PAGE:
On the face of it, Chris Bryan did not have a good season last year. The 6-5 former Australian Football League player lasted just four games before being cut and had the lowest gross average in the NFL for anyone who punted more than five times. However, I noticed that nine of his 22 punts landed inside the 20, with no touchbacks, so that might have skewed the numbers.
You may recall that I wrote about Steve Weatherford in May and devised a statistic that was a more accurate measure of punting performance. On the ANPP scale, a score of 60% or less would be poor, 70% or more would be elite and everything else in between is a realistic scale on which to judge punters.
There's a reminder of how ANPP is calculated and the results for Bryan after the jump.
Adjusted Net Punt Percentage (ANPP) is the statistic I’ve invented to evaluate punters statistically. Each net punt can expressed as a percentage of the amount of yards to the opposition endzone. Therefore, if you are at the 50 yard line and the punt is downed at the five, that’s 90%. If the punt went for a touchback, that would only be 60%. If the punt was returned to the 40, then that would only be 20%. You could have a negative percentage for an individual punt, but the overall numbers for a season will give a good indication of the punter’s performance.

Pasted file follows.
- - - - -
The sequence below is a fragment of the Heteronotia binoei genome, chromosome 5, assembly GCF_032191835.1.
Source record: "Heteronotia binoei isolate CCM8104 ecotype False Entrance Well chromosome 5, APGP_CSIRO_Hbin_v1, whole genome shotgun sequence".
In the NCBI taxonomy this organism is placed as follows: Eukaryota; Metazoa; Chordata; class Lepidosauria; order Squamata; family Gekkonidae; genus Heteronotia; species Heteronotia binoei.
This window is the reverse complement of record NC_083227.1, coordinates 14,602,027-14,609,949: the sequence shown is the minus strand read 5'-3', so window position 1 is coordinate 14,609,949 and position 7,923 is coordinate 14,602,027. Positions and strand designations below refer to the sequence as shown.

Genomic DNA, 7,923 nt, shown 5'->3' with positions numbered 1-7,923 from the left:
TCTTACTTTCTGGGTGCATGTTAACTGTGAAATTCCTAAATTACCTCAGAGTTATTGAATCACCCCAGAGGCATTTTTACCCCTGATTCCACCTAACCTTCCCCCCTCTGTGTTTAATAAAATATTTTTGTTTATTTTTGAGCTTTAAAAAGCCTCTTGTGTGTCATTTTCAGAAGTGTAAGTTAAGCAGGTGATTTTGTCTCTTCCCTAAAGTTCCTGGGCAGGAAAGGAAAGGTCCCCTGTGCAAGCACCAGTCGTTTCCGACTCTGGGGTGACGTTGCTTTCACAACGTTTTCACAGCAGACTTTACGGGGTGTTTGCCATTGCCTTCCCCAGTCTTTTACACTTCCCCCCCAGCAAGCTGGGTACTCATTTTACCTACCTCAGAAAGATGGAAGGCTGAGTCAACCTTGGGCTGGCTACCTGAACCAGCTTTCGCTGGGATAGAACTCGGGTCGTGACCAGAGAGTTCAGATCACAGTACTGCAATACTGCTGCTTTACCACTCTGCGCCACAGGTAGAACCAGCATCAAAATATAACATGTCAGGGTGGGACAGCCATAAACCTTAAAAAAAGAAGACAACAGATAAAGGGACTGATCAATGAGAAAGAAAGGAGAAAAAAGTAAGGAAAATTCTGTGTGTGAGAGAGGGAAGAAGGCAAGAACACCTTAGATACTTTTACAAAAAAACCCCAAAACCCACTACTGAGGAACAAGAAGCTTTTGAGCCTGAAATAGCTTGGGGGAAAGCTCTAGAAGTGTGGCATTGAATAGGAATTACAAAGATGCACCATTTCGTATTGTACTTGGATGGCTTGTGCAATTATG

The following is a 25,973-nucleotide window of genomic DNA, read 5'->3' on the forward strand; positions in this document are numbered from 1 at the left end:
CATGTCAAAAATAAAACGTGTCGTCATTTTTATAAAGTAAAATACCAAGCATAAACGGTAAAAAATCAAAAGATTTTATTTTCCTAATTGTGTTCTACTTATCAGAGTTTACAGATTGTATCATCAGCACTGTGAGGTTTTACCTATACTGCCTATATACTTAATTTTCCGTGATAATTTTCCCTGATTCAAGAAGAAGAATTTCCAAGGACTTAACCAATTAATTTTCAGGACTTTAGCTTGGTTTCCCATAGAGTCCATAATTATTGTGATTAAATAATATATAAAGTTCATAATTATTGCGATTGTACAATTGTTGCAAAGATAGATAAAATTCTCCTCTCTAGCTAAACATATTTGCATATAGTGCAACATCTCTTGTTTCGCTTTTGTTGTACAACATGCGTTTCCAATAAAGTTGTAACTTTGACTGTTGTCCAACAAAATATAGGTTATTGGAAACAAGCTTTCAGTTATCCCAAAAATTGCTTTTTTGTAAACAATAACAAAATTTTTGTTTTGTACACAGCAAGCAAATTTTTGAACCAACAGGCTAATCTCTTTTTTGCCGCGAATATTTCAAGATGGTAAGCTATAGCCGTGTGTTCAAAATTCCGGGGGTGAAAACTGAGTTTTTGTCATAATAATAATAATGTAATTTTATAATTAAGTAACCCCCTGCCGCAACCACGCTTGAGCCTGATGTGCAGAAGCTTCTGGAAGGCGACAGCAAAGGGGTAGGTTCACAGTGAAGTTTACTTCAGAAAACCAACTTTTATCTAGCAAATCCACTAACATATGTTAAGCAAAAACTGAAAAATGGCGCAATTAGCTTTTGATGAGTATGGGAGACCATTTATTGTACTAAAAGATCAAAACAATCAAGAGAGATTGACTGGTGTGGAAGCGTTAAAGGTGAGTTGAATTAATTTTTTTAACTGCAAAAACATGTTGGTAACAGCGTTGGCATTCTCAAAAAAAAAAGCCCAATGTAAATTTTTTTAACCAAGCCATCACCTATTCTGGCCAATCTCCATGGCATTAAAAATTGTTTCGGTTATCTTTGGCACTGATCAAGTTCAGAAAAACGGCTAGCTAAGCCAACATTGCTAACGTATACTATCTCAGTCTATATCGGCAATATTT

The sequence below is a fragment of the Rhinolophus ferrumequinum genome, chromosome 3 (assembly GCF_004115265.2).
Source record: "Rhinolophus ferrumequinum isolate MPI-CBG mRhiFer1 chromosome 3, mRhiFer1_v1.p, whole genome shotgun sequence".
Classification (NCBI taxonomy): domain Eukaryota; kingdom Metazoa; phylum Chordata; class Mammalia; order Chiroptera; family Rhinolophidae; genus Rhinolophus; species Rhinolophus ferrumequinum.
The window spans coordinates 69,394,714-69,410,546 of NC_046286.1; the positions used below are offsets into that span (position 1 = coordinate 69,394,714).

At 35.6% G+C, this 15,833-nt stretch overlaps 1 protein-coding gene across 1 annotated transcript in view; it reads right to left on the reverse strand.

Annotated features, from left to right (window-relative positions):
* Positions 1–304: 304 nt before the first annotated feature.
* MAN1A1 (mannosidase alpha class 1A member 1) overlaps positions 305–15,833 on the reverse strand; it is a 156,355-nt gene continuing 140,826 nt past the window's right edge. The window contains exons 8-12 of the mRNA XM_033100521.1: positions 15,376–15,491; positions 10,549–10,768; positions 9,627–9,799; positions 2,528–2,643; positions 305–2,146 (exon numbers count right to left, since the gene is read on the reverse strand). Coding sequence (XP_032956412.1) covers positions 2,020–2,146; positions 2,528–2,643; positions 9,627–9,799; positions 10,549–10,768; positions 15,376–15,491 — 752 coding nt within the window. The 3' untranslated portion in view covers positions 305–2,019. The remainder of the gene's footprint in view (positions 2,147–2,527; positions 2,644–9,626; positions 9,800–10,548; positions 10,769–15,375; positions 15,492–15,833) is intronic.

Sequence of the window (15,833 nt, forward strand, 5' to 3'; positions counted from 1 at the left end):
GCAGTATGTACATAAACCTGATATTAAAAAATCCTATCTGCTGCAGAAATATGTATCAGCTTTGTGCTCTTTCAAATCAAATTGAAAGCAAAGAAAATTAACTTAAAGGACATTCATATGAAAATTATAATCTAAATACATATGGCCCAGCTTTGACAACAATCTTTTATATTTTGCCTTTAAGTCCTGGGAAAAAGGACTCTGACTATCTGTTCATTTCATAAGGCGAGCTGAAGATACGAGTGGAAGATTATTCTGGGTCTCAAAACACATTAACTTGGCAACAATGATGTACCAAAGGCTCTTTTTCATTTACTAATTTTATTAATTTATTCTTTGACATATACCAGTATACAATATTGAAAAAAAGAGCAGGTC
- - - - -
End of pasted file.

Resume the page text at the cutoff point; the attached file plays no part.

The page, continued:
The reason why it’s Adjusted Net Punt Percentage rather than just Net Punt Percentage is that I’ve limited the maximum expected yards to 65 yards. If I didn’t do that, then a 45 yard net punt from the ten yard line (not bad) would only score the same as a 25 yard punt from the 50 yard line (awful). Now it will score the same as a 35 yard punt from the 50 (70%). This ensures the result is a percentage of a reasonable maximum. Of course, this could lead to a single punt percentage of over 100% but all that means is that the expected maximum has been exceeded.
In Week One, Bryan's ANPP was an acceptable 63%. He followed that up with a very strong 78% in his second game. After that he had two sub-par games (54% in Week Three and 58% after the bye) before losing his job. Overall, his ANPP for the year was 63% which puts him exactly halfway in between the two ends of the punting scale - Matt Dodge (58%) and Shane Lechler (68%).
Bryan's 63% was actually better than any Jets punter managed in 2008 and only 1% lower than Steve Weatherford posted in 2009. Weatherford did raise that to 68% in the regular season in 2010, but dropped to 55% in the postseason.
Recognizing that this is a very small sample size, it does seem like, on the basis of the numbers, the Bucs may have jumped the gun to let Bryan go. He wasn't particularly good, but didn't necessarily fall below the level at which punters might typically lose their jobs.
When taking into consideration the fact that it was Bryan's rookie year, perhaps there's some hope that he can challenge TJ Conley in camp and may yet master the art of being an NFL punter. If not, I'm sure somebody will get cut by a team with two decent punters.